In our last installment, I described how one of the mortgage vendors who I was considering for the loan for my new home failed to trigger the credit alerting mechanism (Debix) to which I was signed up. Since then, I’ve learned several interesting facts. First, the way that Debix operates is that they insert a line into your credit reports which says, in effect, “you, the reader of this line, are required to call this 1-800 telephone number, prior to granting credit based on what you see in this report.” That 800-number finds its way to Debix, where a robot answers the phone and asks the human who called it for their name/organization, and the purpose of the request. Then, the Debix robot calls up their customer and asks permission to authorize the request, playing back the recordings made earlier.
The only thing that makes this “mandatory” is a recent law (sorry, I don’t have the citation handy) which specifies how lenders and such are required to act when they see one of these alerts in a credit report. The mechanism, aside from legal requirements, is otherwise used at the discretion of a human loan officer. This leads me to wonder whether or not the mechanism works when there isn’t a human loan officer involved. I may just need to head over to some big box store and purchase myself something with an in-store instant-approval credit card, just to see what happens. (With my new house will inevitably come a number of non-trivial expenses, and oh what great savings I can get with those insta-credit cards!)
So does the mechanism work? Yesterday morning, as I was getting into the car to go to work, my cell phone rang with an 800-number as the caller-ID. “Hello?” It was the Debix robot, asking for my approval. Debix played a recording of an apparently puzzled loan officer who identified herself as being from the bank that, indeed, I’m using for my loan. Well that’s good. Could the loan officer have been lying? Unlikely. An identity thief isn’t really the one who gets to see the 800-number. It’s the loan officer of the bank that the identity thief is trying to defraud who then makes the call. That means our prospective thief would need to guess the proper bank to use that would fool me into giving my okay. Given the number of choices, the odds of the thief nailing it on the first try are pretty low. (Unless our prospective thief is clever enough to have identified a bank that’s too lazy to follow the proper procedure and call the 800-number; more on this below).
A side-effect of my last post was that it got noticed by some people inside Debix and I ended up spending some quality time with one of their people on the telephone.Â They were quite interested in my experiences.Â They also told me, assuming everything is working right, that there will be some additional authentication hoops that the lender is (legally) mandated to jump through between now and when they actually write out the big check. Our closing date is next week, Friday, so I should have one more post when it’s all over to describe how all of that worked in the end.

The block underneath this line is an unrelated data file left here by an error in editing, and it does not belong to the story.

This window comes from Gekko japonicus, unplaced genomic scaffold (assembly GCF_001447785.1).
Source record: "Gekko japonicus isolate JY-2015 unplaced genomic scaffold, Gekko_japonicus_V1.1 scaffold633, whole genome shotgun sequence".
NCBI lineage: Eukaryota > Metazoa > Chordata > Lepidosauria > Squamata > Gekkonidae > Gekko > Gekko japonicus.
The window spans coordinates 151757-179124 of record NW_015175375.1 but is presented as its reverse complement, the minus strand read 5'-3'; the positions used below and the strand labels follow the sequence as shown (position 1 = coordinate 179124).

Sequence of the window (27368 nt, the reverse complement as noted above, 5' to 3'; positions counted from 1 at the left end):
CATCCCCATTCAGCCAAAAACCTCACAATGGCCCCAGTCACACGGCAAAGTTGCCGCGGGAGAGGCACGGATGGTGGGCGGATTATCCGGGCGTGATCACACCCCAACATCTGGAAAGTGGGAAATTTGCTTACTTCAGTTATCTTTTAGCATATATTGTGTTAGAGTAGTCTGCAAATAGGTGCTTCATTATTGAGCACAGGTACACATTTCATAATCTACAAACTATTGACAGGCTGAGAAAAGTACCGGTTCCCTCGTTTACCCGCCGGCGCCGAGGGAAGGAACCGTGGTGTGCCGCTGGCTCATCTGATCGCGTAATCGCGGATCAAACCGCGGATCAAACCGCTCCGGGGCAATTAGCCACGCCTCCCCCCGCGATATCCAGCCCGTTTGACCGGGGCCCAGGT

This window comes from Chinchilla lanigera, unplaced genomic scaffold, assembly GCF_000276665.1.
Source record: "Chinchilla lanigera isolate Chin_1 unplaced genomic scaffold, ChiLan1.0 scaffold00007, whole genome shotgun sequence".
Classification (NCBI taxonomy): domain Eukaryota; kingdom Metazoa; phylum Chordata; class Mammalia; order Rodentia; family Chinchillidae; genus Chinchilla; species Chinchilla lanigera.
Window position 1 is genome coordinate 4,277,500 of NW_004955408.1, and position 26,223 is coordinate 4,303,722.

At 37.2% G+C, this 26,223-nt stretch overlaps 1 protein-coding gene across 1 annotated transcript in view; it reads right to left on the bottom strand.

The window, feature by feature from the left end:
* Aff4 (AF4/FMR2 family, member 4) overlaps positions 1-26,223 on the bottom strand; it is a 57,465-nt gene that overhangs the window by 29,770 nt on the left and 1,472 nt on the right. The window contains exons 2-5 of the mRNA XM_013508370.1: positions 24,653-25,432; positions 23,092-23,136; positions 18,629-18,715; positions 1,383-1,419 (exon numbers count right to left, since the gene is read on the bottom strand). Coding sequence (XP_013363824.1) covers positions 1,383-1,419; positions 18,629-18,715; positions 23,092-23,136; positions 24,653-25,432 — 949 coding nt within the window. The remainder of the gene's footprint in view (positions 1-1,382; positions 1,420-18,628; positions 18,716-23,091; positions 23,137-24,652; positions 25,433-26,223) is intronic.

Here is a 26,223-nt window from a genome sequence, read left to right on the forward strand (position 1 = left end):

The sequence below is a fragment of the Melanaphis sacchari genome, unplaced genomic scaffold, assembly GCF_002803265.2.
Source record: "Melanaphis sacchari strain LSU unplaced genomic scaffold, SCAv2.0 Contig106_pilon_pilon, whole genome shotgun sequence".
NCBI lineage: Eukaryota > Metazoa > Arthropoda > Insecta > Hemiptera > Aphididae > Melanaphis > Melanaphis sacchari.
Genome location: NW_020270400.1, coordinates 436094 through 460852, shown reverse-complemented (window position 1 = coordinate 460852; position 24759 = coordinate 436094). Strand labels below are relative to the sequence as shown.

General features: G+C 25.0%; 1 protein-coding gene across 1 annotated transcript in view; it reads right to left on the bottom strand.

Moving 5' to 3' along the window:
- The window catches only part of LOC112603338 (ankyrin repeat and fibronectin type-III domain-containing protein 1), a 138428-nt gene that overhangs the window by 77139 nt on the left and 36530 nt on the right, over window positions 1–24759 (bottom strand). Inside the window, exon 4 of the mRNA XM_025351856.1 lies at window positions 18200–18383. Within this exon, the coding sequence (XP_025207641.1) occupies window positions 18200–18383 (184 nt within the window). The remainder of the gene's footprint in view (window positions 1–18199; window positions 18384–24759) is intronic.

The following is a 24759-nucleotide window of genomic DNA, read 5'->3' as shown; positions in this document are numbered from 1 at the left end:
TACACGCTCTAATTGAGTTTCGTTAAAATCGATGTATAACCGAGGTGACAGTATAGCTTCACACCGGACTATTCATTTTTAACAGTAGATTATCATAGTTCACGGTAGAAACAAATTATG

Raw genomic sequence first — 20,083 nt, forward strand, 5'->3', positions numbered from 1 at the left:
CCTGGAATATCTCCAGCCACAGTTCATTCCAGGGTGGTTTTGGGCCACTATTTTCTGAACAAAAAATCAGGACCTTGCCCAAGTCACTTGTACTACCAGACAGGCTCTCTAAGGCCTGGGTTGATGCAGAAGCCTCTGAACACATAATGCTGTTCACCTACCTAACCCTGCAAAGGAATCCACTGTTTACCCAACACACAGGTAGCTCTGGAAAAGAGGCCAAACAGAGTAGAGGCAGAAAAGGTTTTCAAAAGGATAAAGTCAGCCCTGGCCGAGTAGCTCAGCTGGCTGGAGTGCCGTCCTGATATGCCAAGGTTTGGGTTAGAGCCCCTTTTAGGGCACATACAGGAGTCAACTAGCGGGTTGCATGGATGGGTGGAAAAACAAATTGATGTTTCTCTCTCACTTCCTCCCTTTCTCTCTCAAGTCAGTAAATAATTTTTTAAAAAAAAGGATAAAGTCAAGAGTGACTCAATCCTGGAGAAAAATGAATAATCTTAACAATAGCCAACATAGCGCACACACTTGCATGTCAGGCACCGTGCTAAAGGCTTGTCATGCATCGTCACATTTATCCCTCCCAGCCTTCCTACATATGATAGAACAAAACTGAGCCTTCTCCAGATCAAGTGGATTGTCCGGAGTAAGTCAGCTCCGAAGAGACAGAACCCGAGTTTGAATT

Further reading: The New York Times recently had an article (“In ID Theft, Some Victims See an Opportunity“, November 16, 2007) discussing Debix and several other companies competing in the same market. Here’s an interesting quote:
Among its peers, LifeLock has attracted the most attention — much of it negative. In radio and television ads, Todd Davis, chief executive of LifeLock, gives out his Social Security number to demonstrate his faith in the service. As a result, he has been hit with repeated identity theft attacks, including one successful effort this summer in which a check-cashing firm gave out a $500 loan to a Texas fraudster without ever checking Mr. Davis’s credit report.
Sure enough, if you go to LifeLock’s home page, you see Mr. Davis’s social security number, right up front. And, unsurprisingly, he fell victim because, indeed, fraudsters identified a loan organization that didn’t follow the (legally) mandated protocol.
How do we solve the problem? Legally mandated protocols need to become technically mandatory protocols. The sort of credit alerts placed by Debix, LifeLock, and others need to be more than just a line in the consumer’s credit file. Instead, the big-3 credit bureaus need to be (legally) required not to divulge anything beyond the credit-protection vendor’s 800-number without the explicit (technical) permission of the vendor (on behalf of the user). Doing this properly would require the credit bureaus to standardize and implement a suitable Internet-based API with all the right sorts of crypto authentication and so forth – nothing technically difficult about that. Legally, I’d imagine they’d put up more of a fight, since they may not like these startups getting in the way of their business.
The place where the technical difficulty would ramp up is that the instant-credit-offering big-box stores would want to automate their side of the phone robot conversation. That would then require all these little startups to standardize their own APIs, which seems difficult when they’re all still busily inventing their own business models.
(Sidebar: I set up this Debix thing months ago. Then I get a phone call, out of the blue, that asked me to remember my PIN. Momentary panic: what PIN did I use? Same as the four-digit one I use for my bank ATM? Same as the six-digit one I uses for my investment broker? Same as the four-digit one used by my preferred airline’s frequent flyer web site which I can’t seem to change? Anyway, I guessed right. I’d love to know how many people forget.)